Now Oracle has overhauled its "entire back office", Catz said, to allow it to better sell cloud to customers. "We called it accelerated buying experience. What this meant was many customers make the choice to go with us and ultimately the provisioning and billing is done in a completely streamlined, automated fashion."
This had the added benefits of opening up a market of smaller customers for Oracle, according to Catz, "and offering products and services at a much more competitive price," she said.
Catz also spoke about the importance of talent, without broaching the tricky subject of access to talent in the current climate of Brexit in the UK, and the recent immigration ban by the Trump administration in her native US (Catz sits on Donald Trump's transition team).
She spoke about how cloud allows organisations to give employees better information quicker than before. "Most colleagues will want better information and the thing the cloud brings is much faster insight," she said. "You cannot waste colleague or employee time, their insight needs to be applied to the best possible information."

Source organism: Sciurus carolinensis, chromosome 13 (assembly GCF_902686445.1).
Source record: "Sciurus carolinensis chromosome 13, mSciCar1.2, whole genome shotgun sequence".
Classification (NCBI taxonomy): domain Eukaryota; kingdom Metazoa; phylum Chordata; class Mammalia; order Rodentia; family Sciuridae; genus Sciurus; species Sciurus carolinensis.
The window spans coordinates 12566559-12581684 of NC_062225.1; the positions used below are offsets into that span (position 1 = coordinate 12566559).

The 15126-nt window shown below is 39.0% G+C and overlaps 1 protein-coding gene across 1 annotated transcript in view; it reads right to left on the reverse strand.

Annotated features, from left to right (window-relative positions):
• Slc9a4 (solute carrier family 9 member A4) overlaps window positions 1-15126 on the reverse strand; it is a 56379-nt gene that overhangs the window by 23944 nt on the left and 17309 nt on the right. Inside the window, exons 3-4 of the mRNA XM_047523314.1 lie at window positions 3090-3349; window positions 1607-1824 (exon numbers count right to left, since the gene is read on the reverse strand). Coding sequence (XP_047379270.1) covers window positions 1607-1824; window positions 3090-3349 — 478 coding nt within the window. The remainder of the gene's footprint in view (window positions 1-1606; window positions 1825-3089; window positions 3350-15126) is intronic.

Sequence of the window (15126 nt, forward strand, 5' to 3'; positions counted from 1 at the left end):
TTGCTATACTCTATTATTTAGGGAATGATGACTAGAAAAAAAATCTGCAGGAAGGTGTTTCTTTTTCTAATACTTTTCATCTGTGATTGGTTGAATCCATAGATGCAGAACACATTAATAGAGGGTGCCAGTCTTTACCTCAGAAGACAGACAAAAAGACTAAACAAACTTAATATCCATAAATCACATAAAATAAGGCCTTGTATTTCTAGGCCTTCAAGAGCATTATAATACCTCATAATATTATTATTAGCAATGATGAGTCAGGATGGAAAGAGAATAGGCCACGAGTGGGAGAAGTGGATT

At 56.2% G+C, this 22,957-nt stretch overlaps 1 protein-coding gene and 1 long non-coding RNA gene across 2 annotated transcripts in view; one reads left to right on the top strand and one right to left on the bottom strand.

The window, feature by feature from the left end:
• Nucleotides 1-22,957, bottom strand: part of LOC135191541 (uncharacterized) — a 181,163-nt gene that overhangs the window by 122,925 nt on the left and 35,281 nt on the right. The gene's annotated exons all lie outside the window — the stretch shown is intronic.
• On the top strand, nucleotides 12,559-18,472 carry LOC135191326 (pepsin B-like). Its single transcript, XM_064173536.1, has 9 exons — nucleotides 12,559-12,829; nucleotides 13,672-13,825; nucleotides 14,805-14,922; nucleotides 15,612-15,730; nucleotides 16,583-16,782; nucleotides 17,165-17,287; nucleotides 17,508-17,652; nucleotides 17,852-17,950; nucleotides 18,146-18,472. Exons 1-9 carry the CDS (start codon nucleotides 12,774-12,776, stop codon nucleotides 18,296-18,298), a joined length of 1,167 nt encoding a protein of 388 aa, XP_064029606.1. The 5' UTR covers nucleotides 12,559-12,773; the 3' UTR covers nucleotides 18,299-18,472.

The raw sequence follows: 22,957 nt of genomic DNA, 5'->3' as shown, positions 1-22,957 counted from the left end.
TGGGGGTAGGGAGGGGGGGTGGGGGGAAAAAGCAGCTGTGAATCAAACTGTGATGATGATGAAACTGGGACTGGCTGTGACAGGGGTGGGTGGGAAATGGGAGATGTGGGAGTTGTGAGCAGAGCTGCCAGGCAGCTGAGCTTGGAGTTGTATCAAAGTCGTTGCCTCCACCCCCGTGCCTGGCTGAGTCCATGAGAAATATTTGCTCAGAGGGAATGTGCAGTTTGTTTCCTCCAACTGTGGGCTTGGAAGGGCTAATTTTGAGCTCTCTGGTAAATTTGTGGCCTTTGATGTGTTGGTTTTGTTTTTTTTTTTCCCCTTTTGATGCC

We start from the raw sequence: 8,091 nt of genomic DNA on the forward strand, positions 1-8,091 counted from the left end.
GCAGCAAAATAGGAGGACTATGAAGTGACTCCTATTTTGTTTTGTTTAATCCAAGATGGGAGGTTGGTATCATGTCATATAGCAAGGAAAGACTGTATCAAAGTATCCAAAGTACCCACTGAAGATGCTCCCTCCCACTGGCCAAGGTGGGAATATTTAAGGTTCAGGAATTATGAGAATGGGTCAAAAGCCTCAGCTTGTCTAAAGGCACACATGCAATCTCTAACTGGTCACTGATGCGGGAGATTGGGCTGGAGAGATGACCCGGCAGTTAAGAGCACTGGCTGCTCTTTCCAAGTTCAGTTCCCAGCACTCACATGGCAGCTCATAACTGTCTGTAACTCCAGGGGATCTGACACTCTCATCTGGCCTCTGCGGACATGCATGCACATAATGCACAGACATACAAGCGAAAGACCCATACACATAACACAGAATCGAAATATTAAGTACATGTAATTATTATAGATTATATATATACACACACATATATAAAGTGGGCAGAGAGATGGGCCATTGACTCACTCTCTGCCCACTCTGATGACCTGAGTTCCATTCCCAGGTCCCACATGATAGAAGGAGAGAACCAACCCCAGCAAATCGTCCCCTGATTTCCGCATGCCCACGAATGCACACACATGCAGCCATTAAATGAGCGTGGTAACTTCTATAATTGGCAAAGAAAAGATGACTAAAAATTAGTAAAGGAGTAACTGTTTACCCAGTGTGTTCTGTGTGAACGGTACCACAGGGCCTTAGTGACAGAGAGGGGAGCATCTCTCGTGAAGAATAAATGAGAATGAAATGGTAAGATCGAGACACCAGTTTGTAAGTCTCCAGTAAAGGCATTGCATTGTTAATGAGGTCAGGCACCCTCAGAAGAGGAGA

Oracle claims to be the fastest growing cloud company in the world but is playing catch up to the clear market leader in infrastructure-as-a-service (IaaS) AWS.
In Q2 back in December Oracle announced it's nascent combined software-as-a-service (SaaS) and platform-as-a-service (PaaS) cloud business revenue continued to grow, up 81 percent for the quarter to $878 million. The IaaS product brought in just $175 million for the quarter though, which is up six percent. AWS for Q3 in October, by comparison, brought in net sales of $3.2 billion.
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